Trollish Study Challenge / Poll
Follow up to the Cleveland Clinic "boosters increase infections" study.
A week ago (insanely; the holidays have certainly killed my productivity) I shot out a brief post regarding the already-infamous Cleveland Clinic Study purporting to associate increased doses with increased infection.
As I pointed out, this was merely an artifact of how “catching up with infections” would look in a “real-time” view, without taking overall (“lifetime”) infections into account.
Like most of what I write, my argument has had no influence on the groupthink opinion about the study. But I submit to the reader that the groupthink opinion is simply a product of widespread “statistical illusion illiteracy” — most people, including those like me who anoint themselves as outsider science journalists, simply cannot come to grips with how merely assigning categories to people creates distortions and bias all the time.
As a follow-up exercise to illustrate this point, I submit the following weekend poll.
Which of the groups of Cleveland Clinic workers in this graph from Shrestha, et al., has experienced the most infections in the last six months (July to December, 2022)?
Why a poll? Just to engage the reader with a tactile option-selecting experience. Scroll below for the answer and comments.
To save the reader from wasting time in the study text, here is the makeup of the groups in the plot above, even though it gives away the answer to the challenge:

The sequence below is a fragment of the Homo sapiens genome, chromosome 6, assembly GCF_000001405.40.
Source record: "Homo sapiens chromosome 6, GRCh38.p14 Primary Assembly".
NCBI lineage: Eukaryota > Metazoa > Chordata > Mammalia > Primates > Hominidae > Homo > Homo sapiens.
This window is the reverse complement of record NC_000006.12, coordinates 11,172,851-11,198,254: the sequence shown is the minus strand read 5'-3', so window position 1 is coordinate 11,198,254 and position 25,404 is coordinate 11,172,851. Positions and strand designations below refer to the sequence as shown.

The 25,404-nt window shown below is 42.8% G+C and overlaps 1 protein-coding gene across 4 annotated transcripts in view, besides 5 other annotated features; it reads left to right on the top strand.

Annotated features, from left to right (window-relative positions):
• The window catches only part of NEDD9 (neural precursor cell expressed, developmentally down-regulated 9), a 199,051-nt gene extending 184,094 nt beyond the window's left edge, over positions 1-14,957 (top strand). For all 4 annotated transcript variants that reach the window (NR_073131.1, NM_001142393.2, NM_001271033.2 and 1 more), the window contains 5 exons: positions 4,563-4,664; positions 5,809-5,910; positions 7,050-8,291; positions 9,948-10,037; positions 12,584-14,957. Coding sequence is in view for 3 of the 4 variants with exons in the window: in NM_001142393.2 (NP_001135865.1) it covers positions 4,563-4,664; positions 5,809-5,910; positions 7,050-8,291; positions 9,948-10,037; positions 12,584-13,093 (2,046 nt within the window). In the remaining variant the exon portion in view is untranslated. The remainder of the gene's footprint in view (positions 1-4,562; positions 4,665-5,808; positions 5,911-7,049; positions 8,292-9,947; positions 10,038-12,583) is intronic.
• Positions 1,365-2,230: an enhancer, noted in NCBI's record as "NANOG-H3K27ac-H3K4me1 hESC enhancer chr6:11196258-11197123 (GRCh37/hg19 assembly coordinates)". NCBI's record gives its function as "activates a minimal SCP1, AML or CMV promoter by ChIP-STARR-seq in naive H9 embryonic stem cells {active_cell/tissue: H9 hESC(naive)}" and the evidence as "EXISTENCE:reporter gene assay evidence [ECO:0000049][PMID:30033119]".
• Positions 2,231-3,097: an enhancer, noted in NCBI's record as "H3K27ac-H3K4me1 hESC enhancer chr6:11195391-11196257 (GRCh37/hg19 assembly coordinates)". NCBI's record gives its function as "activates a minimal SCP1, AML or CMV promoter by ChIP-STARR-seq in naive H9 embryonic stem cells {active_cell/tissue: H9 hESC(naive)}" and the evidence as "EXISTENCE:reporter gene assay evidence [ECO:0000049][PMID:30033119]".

As an additional note, subjects are censored for 90 days after a positive test (so that additional positives do not count as an “infection” until after the 90 day window, and meanwhile, subjects are not in the “at risk” pool). And, Table 3 “proximate exposure” windows are calculated separately and are not relevant to the categories in Fig 1.
Naturally, the correct answer in rhetorical quizzes is always whatever is “counter-intuitive.”
In this case, the 4,087 individuals in the BA.4/5 group [the flat orange line] experienced the most infections in the last 6 months (4,087 vs. some fraction of 2,452 for each of the other groups).
Although Shrestha, et al. are not precise with their time cutoffs for the variant definitions, we can be sure that all 4,087 of the BA.4/5 group were infected after mid-June because they do not begin to become “at risk” again until a week after September 12; after they have left the 90-day window since their positive test.
OK, but is there actually a point to this exercise?
Well, let’s take what has been the widespread, groupthink interpretation of the study: The most-previously-injected were the ones who became infected at the highest rate from mid-September to mid-December, “because negative efficacy.”
But if this is generalizable, then it means that they also became infected at the highest rate just before the study begins, from mid-June to mid-September. Which means they are heavily represented in the BA.4/5 group, which experiences the least infections from mid-September to mid-December. Which also means, that in the next three months, the heavily-boosted who were infected during the study period will be the least infected.
A paradox thus arises where the highly boosted are the most likely to be infected in any given current period “x,” and thus also most likely to be in the category of least likely to be infected in the “x+1” period. This paradox is only sustainable if it reflects arbitrarily segmenting a transition toward an equilibrium into discrete “real-time” units.
So all that the study is showing is that the highly-boosted are still catching up with natural immunity.